Devon has lost 493 community hospital beds since 2010, two-thirds of the total, and more than one in 10 of all hospital beds. In the same period, the population of Devon has risen and the number of elderly is up by almost a quarter.
Edward Oldfield www.devonlive.com
The Health Secretary has asked a team of independent experts to review plans to close Teignmouth Hospital, the first built for the NHS after it was founded 73 years ago.
She described the new review ordered by Secretary of State for Health Sajid Javid as “a fantastic step in the right direction” for local healthcare.
It is unlikely that the study will see the closure plans scrapped, but it could force Devon NHS to re-run consultation over its plans for a shake-up of services in south Devon.
That will give opponents another chance to argue the case to keep rehabilitation beds in the town.
Campaigners have been fighting the changes, which would see beds closed and services moved from the ageing buildings in Mill Lane to Dawlish Hospital, and a new £8million health centre in the town centre.
Campaigners say planners for the clinical commissioning group, which runs the NHS in Devon, have failed to prove the benefits of the move to rely on home care in the community.
They have called for a fundamental review of the policy shift across the NHS to move services out of community hospitals.
They say Devon has lost 493 community hospital beds since 2010, two-thirds of the total, and more than one in 10 of all hospital beds. In the same period, the population of Devon has risen and the number of elderly is up by almost a quarter.
Conservative MP Ms Morris – whose Newton Abbot constituency covers Teignmouth – said the review was a “vindication for those who have quite rightly raised concerns about the way in which the decision to close Teignmouth Hospital was reached”.
She said that if the review finds the changes are not in the best interests of the population, the panel is likely to ask for the consultation to be re-run, rather than halt the whole process.
The MP added: “However, this would therefore be an opportunity to reaffirm strongly the case for both keeping Teignmouth Hospital open and holding the CCG to account, ensuring they actually take into account and reassess the full health needs of the local community, especially post-Covid.”
She said if the consultation is re-run, the CCG should take into account the impact of Covid, review plans for home-based care, and run a separate consultation on the hospital closure.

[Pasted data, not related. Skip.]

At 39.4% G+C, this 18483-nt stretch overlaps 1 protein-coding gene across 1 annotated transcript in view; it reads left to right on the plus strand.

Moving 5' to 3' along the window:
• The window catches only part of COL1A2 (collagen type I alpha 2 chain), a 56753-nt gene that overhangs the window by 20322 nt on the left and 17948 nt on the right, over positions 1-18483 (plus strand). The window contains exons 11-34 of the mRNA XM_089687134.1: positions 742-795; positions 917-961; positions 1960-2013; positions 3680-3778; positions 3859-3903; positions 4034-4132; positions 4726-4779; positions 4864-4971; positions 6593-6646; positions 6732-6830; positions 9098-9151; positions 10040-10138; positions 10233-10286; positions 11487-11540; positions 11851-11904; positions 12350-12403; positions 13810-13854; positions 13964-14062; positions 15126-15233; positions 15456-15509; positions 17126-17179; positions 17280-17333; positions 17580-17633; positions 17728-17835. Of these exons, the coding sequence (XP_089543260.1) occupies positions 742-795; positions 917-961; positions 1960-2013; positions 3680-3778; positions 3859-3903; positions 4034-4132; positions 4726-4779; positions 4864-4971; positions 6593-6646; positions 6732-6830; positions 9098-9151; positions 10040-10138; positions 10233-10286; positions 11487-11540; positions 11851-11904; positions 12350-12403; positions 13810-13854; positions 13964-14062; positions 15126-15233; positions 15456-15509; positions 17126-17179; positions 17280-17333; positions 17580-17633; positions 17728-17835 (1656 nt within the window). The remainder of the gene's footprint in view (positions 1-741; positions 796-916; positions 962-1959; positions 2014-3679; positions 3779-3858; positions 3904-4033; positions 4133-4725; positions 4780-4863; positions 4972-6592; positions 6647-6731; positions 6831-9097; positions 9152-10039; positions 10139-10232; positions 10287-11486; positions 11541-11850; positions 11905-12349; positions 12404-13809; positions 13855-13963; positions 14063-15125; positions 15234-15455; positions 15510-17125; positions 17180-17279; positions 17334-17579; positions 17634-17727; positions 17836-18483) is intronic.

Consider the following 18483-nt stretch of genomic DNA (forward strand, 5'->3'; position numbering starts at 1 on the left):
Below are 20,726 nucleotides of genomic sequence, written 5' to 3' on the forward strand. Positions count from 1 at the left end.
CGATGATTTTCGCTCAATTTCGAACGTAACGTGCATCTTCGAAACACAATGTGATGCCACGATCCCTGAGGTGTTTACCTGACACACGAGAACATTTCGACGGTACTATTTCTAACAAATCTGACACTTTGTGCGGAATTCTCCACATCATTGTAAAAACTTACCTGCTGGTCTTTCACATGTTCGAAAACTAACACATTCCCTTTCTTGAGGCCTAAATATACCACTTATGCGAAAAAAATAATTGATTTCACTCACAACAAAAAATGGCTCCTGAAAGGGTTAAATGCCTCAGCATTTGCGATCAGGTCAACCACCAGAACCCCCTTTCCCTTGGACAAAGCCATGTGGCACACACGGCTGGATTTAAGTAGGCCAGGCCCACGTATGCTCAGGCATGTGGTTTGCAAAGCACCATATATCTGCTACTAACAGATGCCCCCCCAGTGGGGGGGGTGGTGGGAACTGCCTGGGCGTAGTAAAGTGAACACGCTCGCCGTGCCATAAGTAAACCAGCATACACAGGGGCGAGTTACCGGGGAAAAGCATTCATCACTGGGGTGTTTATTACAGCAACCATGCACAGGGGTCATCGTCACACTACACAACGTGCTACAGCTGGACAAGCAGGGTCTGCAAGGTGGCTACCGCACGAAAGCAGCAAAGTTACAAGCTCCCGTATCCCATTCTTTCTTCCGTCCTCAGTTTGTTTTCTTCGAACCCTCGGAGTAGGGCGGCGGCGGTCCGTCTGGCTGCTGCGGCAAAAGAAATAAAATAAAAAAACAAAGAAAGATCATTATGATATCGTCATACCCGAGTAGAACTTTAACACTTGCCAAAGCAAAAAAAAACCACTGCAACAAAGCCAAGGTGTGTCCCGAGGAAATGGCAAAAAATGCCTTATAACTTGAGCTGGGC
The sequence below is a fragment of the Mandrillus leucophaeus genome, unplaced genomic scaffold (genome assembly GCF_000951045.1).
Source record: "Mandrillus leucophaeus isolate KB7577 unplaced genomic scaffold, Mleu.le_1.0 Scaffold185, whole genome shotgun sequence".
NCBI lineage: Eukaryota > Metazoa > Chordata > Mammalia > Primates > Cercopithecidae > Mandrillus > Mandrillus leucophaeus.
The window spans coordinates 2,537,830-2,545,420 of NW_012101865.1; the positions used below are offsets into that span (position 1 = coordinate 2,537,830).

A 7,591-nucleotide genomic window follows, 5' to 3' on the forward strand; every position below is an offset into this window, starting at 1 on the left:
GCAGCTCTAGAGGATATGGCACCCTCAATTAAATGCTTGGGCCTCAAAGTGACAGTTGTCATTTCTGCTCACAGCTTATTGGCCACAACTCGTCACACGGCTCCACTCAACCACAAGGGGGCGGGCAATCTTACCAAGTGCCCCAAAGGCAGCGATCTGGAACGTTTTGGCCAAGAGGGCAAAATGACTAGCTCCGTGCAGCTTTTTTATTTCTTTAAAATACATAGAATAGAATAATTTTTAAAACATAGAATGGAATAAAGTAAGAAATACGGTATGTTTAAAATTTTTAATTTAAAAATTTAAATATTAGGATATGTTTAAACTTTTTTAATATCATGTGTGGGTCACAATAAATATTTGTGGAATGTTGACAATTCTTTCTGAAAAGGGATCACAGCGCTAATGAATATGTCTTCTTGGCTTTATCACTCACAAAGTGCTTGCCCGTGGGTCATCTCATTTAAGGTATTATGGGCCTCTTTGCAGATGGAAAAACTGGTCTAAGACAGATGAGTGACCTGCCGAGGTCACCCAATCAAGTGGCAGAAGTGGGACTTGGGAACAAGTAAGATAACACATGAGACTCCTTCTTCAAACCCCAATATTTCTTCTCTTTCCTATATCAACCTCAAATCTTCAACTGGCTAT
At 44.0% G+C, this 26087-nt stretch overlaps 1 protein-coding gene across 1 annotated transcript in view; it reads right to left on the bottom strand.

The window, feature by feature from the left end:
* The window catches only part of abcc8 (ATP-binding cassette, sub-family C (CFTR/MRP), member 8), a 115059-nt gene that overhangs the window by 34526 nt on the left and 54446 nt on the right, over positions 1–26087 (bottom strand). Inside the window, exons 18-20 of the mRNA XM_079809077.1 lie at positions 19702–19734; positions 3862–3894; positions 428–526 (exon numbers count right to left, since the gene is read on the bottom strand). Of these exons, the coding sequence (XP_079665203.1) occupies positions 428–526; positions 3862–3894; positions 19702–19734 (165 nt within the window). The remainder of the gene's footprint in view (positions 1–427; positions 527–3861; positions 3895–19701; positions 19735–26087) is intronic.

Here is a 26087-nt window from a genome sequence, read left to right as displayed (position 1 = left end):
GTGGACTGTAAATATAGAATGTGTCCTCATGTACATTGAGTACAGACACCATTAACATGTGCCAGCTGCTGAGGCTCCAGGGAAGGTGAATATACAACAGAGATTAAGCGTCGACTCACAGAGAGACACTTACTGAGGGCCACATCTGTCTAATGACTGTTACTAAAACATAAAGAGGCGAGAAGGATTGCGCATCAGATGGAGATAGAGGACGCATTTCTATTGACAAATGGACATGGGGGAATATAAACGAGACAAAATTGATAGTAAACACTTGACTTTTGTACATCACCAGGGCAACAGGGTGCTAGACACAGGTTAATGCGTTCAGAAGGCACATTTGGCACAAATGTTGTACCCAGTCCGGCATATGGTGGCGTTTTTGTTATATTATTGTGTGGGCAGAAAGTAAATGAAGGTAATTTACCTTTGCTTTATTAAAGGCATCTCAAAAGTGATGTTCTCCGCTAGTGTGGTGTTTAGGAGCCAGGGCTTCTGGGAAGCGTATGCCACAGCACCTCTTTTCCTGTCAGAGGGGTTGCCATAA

Ms Morris said: “The reality is that whilst home-based care can often be most beneficial, it can also be unachievable due to both the healthcare needs of an individual and a limit on resources. Having rehabilitation beds at Teignmouth made sense for the community.”
The Devon group Save Our Hospital Services said in December, when the issue was first discussed at the county council’s health scrutiny committee: “County-wide as well as local campaigners are appalled by the way the public’s voice and all the evidence contrary to the CCG’s assertions has been completely ignored. Even worse, all this is planned to happen in the middle of the worst health crisis in the world for 100 years, when hospital beds for recuperation are desperately needed.”
A petition set up a year ago on Change.org under the title ‘Hands Off Teignmouth Hospital’, has been supported by more than 1,000 people.
It says: “The Hospital has been under threat of closure for three years. Local people have fought desperately to keep it. We need the in-patient beds, the health care services in the heart of town, and the facilities we have paid for through our fund-raising.
“During the pandemic, community hospitals have been used to help patients recover from the virus. But instead of bringing our hospital beds back into service, our local Clinical Commissioning Group is pushing ahead with its closure plans.
“The community deserves a new GP surgery. But we also need our hospital, owned and run by the NHS.”
The CCG has agreed proposals which would see community clinics moved to a new health and wellbeing centre, and specialist outpatient clinics and day case procedures move to Dawlish Hospital. It reversed a decision to establish 12 rehabilitation beds at the community hospital.
In March, the county council’s health committee reconsidered the plans and decided they were unhappy with the lack of consultation over the future of the site, which is controlled by the Torbay and South Devon NHS Foundation Trust.
The councillors asked the then Health Secretary Matt Hancock for a review.
Now, his successor Mr Javid has asked the Independent Reconfiguration Panel to assess the proposals.
Mr Javid told the county council he wants a report back by the middle of December.
Under the current plans, with no services left to be commissioned out of the existing hospital site, it would then be up to the Torbay and South Devon trust to determine its future.
A sale to reinvest finance in local NHS services is expected to be the most likely outcome.
A spokesperson for NHS Devon Clinical Commissioning Group said: “We’re aware of the referral to the Independent Reconfiguration Panel (IRP). We look forward to working with the IRP as they gather the information they need to make their recommendation to the Secretary of State.”